Mississippi man takes Confederate flag fight to high court
Updated 11:19 am, Thursday, June 29, 2017
JACKSON, Miss. (AP) — A black Mississippi citizen is taking his case against the state's Confederate-themed flag to the U.S. Supreme Court.
In papers filed Wednesday, attorneys for Carlos Moore said lower courts were wrong to reject his argument that the flag is a symbol of white supremacy that harms him and his young daughter by violating the Constitution's guarantee of equal protection to all citizens.
His attorneys wrote that under the 5th U.S. Circuit Court of Appeals' ruling against Moore, "a city could adopt 'White Supremacy Forever' as its official motto; or a county could incorporate an image of white hooded figures and a noose hanging from a tree into its county seal; or a state could incorporate a Nazi swastika, as an endorsement of Aryan/white supremacy, in its state flag."
Mississippi's is the last state flag to feature the Confederate battle emblem. Critics say the symbol is racist. Supporters say it represents history.
Mississippi has used the flag since 1894, displaying its red field and tilted blue cross dotted with 13 white stars in the upper left corner. Voters kept it in a 2001 election.
However, several cities and towns and all eight of the state's public universities have stopped flying the flag amid concerns that it is offensive in a state where 38 percent of the population is black. Many took action after the June 2015 massacre of nine black worshippers at a church in Charleston, South Carolina, by an avowed white supremacist who posed with the Confederate battle flag in photos posted online.
The fresh scrutiny has extended to other Old South symbols on public display; New Orleans recently removed statues of Confederate officers and a monument to white supremacy, and other cities are considering similar demotions.
The lawsuit Moore filed in February 2016 says the Mississippi flag is "state-sanctioned hate speech," and seeks to have it declared an unconstitutional relic of slavery.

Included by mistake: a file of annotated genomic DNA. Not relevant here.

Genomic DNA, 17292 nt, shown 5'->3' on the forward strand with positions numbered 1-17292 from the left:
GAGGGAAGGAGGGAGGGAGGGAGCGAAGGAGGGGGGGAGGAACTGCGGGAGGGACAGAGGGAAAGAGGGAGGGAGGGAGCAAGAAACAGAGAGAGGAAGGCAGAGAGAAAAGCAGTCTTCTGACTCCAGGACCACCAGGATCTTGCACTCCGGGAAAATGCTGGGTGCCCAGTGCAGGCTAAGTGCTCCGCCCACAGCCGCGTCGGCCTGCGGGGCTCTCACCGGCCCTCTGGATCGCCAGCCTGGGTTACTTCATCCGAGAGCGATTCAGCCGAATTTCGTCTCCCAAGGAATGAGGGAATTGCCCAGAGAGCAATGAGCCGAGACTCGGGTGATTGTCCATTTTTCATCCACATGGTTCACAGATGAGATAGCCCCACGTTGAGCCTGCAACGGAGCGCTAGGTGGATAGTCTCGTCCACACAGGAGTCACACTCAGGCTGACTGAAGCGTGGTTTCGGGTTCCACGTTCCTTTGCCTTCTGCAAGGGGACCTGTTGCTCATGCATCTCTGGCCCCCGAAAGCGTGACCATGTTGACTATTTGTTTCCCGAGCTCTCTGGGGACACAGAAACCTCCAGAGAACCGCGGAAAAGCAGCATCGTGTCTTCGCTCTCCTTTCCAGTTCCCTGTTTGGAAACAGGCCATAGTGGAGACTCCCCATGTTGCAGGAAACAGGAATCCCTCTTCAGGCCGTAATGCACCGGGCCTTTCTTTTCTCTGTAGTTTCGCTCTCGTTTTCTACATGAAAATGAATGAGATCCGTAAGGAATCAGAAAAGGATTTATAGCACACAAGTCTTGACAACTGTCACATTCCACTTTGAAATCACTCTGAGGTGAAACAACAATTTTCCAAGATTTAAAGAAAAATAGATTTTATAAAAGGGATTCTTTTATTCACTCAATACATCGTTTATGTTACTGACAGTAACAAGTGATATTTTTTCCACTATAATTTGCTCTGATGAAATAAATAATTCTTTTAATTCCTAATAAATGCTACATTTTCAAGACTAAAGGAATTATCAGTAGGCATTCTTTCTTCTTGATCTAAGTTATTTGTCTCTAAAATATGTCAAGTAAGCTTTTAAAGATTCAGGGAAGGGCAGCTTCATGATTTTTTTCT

U.S. District Judge Carlton Reeves dismissed it in September without ruling on the merits, saying Moore lacked legal standing to sue because he failed to show the emblem caused an identifiable legal injury.
But despite ruling against Moore, Reeves devoted nine pages of his decision to historical context, noting the racial terror intended to maintain segregation and white supremacy in the Deep South in the years leading up to Mississippi's adoption of the flag with the Confederate emblem.
Reeves specifically rejected an argument some flag supporters make outside the courtroom, that there is no connection between slavery and the Confederate battle emblem. The judge cited Mississippi's 1861 secession declaration, which said: "'Our position is thoroughly identified with the institution of slavery — the greatest material interest of the world.'"
Moore, himself an attorney, is now asking the Supreme Court to send the case back to Reeves' federal courtroom for a full trial on the merits of his arguments. Ultimately, Moore wants the Confederate symbol removed from the flag.
"While acknowledging that the Establishment Clause prohibits a state from expressing the view that one religion is superior to, or preferred over, others, the court of appeals reached the remarkable and unwarranted conclusion that the Equal Protection Clause does not similarly prohibit a state from expressing the view that one race is superior to, or preferred over, another," wrote Michael Scott and Kristen Ashe, who represent Moore.
It will be October, at the earliest, before the Supreme Court will say whether it will take the case. The Mississippi attorney general's office, which has defended the state, declined to comment Wednesday, spokeswoman Margaret Ann Morgan said.
Republican Gov. Phil Bryant has said if the flag design is to be reconsidered, it should be done in another statewide election. Legislators filed several bills in 2016 and this year, to either change the flag or financially punish universities that refuse to fly it. All failed because leaders said they couldn't reach consensus.